The U.S. women’s soccer team has a reputation for never giving up. If they happen to concede a goal or two, you can expect them to maximize every chance until they’ve closed the gap or taken the lead.
On International Women’s Day, they showed that fighting mentality off the field when the team’s 28 players sued the U.S. Soccer Federation for “years of ongoing institutionalized gender discrimination,” according to a press release.
The suit is the latest phase in a battle for equality that launched in 2016 when the team’s highest-profile players filed a wage discrimination complaint with the Equal Employment Opportunity Commission. The players, including Alex Morgan, Megan Rapinoe, and Carli Lloyd, argued that despite working as hard as — and even outperforming — the U.S. soccer men’s team, they received less compensation.
The new suit alleges that not enough has changed. The women, who will defend their World Cup title this summer, are seeking an end to discriminatory practices as well as asking for back pay, damages, and attorney’s fees, among other forms of relief.
“In light of our team’s unparalleled success on the field, it’s a shame that we still are fighting for treatment that reflects our achievements and contributions to the sport.”
“In light of our team’s unparalleled success on the field, it’s a shame that we still are fighting for treatment that reflects our achievements and contributions to the sport,” Lloyd said in a statement. “We have made progress in narrowing the gender pay gap, however progress does not mean that we will stop working to realize our legal rights and make equality a reality for our sport.”
U.S. Soccer Federation has yet to respond to Mashable’s request for comment, though it told NBC News that it doesn’t comment on pending litigation.
The suit draws on the 2016 complaint by again pointing out that the women’s team has previously brought in substantially more revenue than the men’s team and yet earned significantly less for their work and achievements, which include multiple world championship titles. (The men have never won a World Cup or Olympic gold medal.)
At the time of the EEOC wage complaint, the female players could earn a maximum salary of $72,000 plus bonuses for winning certain matches or making it to the World Cup or Olympics. One comparison of the wage disparity, included in the new suit, suggests that if both the men’s and women’s team had played and won the same number of friendly matches in a single year, the female players would earn a maximum of $99,000 per year whereas the men would get an average of $262,320.
Part of this massive gap had to do with the separate bargaining agreements struck by each team. The men, who could rely on large salaries thanks to gigs with Major League Soccer, settled on a lucrative bonus structure. The women, on the other hand, couldn’t count on their professional league, the National Women’s Soccer League, for a competitive annual income and sought that instead from U.S. Soccer, in addition to securing paid maternity leave.
Yet even after the women’s team got closer to equal pay with a new collective bargaining agreement in 2017, the federation allegedly rejected the players’ requests for compensation equal to what the men received, according to the suit. Following the 2016 complaint, a representative for the federation reportedly said, “market realities are such that the women do not deserve to be paid equally to the men.”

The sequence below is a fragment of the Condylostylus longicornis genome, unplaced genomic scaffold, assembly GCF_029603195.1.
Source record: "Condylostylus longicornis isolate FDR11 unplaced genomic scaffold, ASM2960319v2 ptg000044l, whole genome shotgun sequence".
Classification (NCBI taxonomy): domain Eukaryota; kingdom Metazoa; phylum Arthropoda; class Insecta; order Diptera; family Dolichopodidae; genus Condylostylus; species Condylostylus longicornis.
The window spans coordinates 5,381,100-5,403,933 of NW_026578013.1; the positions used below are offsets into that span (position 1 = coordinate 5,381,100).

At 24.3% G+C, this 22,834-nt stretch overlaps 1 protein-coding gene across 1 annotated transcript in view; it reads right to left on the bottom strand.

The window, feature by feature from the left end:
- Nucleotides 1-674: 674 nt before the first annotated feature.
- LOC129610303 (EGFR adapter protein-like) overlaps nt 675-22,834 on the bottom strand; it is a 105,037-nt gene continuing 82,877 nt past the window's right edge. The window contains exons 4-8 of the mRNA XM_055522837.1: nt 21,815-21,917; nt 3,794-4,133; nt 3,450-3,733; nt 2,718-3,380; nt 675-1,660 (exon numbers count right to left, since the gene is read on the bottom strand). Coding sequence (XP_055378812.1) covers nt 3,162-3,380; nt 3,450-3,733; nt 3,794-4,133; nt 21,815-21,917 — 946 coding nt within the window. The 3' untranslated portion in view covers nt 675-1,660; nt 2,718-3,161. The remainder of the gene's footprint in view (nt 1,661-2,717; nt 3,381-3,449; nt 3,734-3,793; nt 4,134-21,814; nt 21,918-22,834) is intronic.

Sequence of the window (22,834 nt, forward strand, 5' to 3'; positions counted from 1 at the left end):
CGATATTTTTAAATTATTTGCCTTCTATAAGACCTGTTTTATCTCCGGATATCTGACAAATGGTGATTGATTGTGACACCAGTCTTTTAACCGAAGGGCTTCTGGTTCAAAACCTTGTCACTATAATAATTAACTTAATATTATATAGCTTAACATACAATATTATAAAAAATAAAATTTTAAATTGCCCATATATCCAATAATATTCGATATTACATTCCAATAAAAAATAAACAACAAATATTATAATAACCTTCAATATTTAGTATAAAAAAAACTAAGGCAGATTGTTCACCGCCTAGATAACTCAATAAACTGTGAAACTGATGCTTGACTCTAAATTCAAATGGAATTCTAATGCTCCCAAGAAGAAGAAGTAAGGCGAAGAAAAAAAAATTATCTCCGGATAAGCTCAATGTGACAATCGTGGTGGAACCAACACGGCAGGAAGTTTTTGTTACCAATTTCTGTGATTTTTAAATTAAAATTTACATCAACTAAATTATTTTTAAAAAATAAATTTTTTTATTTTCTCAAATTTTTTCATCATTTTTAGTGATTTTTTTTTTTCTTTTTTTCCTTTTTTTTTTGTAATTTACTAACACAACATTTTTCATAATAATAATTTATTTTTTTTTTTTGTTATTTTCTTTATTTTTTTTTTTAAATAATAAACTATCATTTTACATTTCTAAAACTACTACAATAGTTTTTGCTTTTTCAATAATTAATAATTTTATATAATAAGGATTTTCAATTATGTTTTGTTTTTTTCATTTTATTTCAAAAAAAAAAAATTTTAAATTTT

That’s a predictable, common argument against equal pay, but the new suit undermines it considerably. As the suit reminds the public, the women have clearly demonstrated they can bring in more revenue than the men; in the 2016 fiscal year, their World Cup victory was largely responsible for taking a projected combined net loss of $430,000 for both teams and turning it into a profit of more than $17 million.
The suit also outlines the many ways in which the women still inexplicably get less, all around, than the men. This includes how women frequently play on a dangerous artificial surfaces when the men do not, fly commercial when the men travel by more convenient, comfortable charter flights, and the alleged allocation of fewer resources to promote women’s games compared to men’s.
That last point is critical: If U.S. Soccer Federation doesn’t equitably invest in promoting the women’s team, the players have no shot at drawing the crowds and interest that will consistently generate revenue comparable to what the men’s team earns.
“We feel a responsibility not only to stand up for what we know we deserve as athletes, but also for what we know is right”
Additionally, paying them less because soccer fans sometimes prefer to watch men play isn’t a reflection of the true value of the women’s team. Instead, it’s just more evidence of how female athletes — and non-athletes, too — can put in the same amount of work as men and still suffer professionally and personally thanks to entrenched cultural attitudes about whether they are as exciting or competitive or talented as men.
It’s no wonder that when the players requested and received the right to sue from the EEOC, they seized the opportunity. Some of their critics will say they don’t deserve what they seek, or that they should just be grateful for the incremental gains they’ve already won. But surrender would be out of character for a group of players long known for their ability to persist despite setbacks that, for other teams, would spell defeat.
Rapinoe said it best in her statement about the suit: “We feel a responsibility not only to stand up for what we know we deserve as athletes, but also for what we know is right – on behalf of our teammates, future teammates, fellow women athletes, and women all around the world.”